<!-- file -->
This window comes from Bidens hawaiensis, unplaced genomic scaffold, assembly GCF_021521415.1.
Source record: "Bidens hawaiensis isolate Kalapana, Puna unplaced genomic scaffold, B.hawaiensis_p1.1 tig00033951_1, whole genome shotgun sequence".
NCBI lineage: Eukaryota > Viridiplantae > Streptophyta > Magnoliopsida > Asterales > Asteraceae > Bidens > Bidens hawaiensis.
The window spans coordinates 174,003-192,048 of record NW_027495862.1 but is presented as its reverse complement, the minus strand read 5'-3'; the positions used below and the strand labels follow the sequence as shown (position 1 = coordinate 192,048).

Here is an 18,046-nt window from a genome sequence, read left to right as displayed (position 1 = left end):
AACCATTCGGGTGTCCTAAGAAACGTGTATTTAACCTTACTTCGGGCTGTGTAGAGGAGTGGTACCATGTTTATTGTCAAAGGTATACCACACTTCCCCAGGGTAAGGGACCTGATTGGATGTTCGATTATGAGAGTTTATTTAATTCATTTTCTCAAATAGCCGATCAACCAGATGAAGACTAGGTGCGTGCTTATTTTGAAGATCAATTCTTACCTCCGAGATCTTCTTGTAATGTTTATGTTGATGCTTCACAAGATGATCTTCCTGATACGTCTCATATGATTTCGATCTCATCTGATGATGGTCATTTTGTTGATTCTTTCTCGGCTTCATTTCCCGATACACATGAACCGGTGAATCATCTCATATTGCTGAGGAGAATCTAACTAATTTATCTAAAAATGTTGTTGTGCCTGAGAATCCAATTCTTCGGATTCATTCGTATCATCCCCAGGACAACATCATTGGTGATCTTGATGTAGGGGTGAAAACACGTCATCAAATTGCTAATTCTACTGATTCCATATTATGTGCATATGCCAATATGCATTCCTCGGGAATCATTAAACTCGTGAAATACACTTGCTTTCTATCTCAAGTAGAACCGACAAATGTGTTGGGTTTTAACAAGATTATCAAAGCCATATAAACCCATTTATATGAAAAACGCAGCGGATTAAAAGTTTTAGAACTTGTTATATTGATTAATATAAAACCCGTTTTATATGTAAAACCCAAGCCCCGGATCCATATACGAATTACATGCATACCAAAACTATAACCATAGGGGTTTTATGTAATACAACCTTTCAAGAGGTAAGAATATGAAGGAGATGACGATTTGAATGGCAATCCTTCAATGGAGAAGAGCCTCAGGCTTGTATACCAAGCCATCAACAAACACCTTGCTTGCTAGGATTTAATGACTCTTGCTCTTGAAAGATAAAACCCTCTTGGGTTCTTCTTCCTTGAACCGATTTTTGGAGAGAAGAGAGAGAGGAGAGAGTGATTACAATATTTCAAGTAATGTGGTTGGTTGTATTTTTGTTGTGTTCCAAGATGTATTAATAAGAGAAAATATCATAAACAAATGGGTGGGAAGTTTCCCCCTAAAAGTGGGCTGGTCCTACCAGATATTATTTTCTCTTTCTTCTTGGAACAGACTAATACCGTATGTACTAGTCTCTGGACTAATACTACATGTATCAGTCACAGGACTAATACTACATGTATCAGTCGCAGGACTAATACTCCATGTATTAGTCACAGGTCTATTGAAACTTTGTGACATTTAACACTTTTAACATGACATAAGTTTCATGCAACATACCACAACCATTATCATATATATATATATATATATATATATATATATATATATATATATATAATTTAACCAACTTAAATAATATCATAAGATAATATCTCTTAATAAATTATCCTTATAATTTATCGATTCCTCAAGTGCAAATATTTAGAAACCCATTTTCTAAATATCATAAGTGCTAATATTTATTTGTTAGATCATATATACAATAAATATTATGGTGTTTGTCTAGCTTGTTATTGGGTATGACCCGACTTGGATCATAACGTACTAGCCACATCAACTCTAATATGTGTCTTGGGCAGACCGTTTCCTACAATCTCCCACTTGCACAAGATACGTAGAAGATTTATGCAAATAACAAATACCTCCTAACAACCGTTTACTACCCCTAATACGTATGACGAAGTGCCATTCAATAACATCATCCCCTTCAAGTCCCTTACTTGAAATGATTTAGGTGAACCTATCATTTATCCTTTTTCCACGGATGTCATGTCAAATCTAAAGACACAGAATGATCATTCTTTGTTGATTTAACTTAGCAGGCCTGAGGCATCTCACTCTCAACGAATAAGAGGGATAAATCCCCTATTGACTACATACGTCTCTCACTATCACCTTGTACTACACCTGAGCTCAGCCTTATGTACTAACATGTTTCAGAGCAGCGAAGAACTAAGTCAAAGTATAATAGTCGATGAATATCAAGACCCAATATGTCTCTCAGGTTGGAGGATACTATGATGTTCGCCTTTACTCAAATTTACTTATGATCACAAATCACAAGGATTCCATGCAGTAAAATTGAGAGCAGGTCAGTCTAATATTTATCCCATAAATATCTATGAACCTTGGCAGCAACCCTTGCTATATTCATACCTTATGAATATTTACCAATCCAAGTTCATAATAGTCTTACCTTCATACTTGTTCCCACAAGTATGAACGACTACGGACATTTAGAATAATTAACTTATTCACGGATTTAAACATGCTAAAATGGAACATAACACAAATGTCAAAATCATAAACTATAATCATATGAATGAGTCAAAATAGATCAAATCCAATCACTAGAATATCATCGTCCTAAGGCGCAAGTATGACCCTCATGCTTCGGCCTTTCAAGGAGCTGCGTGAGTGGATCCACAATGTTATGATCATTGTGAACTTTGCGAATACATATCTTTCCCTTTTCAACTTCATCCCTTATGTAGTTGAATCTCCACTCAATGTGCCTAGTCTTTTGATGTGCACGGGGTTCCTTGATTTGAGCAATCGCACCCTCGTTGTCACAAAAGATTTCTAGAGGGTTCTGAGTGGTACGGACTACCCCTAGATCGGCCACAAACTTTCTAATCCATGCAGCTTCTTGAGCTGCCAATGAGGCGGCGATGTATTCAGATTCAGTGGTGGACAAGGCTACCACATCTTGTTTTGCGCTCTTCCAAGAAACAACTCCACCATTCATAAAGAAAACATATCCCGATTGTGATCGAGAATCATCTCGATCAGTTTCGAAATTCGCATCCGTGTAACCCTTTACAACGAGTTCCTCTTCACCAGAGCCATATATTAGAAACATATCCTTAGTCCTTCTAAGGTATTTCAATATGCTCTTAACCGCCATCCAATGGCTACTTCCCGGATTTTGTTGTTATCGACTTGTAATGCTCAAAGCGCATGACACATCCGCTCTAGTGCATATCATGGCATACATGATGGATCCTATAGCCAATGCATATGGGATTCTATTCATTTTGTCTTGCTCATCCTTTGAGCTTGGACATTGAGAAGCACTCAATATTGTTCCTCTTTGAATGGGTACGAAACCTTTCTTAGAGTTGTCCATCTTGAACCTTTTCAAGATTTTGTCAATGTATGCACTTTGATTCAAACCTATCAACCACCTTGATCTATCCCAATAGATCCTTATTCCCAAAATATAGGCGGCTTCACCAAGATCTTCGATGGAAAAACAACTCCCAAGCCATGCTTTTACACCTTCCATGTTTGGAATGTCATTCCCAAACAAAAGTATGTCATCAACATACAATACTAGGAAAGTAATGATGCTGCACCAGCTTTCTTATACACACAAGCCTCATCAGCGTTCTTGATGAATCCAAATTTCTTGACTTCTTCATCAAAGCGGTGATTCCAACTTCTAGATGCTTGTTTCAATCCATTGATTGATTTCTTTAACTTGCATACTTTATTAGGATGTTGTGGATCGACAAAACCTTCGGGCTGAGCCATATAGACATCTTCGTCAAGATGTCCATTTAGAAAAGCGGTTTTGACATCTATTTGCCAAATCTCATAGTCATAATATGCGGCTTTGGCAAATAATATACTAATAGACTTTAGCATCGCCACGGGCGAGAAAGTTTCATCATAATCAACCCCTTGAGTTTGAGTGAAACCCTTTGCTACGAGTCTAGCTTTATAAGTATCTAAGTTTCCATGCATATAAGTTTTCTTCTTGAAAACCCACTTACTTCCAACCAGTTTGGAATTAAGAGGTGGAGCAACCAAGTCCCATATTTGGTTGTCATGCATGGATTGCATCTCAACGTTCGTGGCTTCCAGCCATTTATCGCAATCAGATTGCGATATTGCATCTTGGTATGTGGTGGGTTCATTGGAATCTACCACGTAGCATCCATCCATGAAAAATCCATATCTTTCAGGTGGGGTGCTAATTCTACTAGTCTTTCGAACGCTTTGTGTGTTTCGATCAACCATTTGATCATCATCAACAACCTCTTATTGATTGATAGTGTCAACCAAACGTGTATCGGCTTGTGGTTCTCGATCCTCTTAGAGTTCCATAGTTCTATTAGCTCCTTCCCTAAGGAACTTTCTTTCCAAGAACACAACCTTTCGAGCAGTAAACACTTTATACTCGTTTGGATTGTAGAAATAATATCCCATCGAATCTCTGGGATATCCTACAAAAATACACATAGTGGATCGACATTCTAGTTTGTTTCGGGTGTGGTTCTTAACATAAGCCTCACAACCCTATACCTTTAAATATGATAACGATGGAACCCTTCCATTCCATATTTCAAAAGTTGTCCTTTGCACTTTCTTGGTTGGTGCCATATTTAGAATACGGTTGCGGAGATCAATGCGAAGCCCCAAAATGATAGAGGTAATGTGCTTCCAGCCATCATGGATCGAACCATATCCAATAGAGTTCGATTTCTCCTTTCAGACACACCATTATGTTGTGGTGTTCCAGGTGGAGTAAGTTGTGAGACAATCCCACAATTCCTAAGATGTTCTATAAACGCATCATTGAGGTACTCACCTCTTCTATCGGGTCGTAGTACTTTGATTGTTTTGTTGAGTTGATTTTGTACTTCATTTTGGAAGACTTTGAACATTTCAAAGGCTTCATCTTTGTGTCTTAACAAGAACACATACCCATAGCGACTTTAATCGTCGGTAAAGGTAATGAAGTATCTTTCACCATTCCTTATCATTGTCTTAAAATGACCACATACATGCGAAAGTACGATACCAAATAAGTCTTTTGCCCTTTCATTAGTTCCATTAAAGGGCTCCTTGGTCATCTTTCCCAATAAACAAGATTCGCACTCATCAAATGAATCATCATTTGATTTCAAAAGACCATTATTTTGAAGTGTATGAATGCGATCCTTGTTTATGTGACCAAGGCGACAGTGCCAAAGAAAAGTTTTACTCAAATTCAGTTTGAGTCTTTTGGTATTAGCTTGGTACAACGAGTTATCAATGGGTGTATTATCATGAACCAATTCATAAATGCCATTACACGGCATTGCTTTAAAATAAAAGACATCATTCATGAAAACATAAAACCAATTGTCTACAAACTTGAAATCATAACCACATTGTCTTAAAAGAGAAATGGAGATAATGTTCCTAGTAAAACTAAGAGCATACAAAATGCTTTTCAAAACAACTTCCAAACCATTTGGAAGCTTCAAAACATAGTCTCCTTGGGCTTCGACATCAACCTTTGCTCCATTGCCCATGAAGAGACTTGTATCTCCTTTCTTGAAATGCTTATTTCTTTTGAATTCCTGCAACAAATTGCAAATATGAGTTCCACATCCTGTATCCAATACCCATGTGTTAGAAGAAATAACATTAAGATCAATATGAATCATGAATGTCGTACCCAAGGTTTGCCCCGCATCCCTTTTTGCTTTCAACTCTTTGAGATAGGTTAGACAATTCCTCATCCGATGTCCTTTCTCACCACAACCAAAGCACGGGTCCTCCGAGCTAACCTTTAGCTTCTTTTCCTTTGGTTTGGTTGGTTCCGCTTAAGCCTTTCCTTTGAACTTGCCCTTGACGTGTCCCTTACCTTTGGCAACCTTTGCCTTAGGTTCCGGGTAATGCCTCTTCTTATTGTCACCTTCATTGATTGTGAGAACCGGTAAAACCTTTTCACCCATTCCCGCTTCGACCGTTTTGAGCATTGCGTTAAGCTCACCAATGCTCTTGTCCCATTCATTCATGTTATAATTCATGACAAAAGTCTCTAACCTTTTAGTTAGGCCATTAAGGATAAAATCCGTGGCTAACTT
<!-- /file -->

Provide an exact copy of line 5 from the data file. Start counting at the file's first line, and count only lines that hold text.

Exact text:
Here is an 18,046-nt window from a genome sequence, read left to right as displayed (position 1 = left end):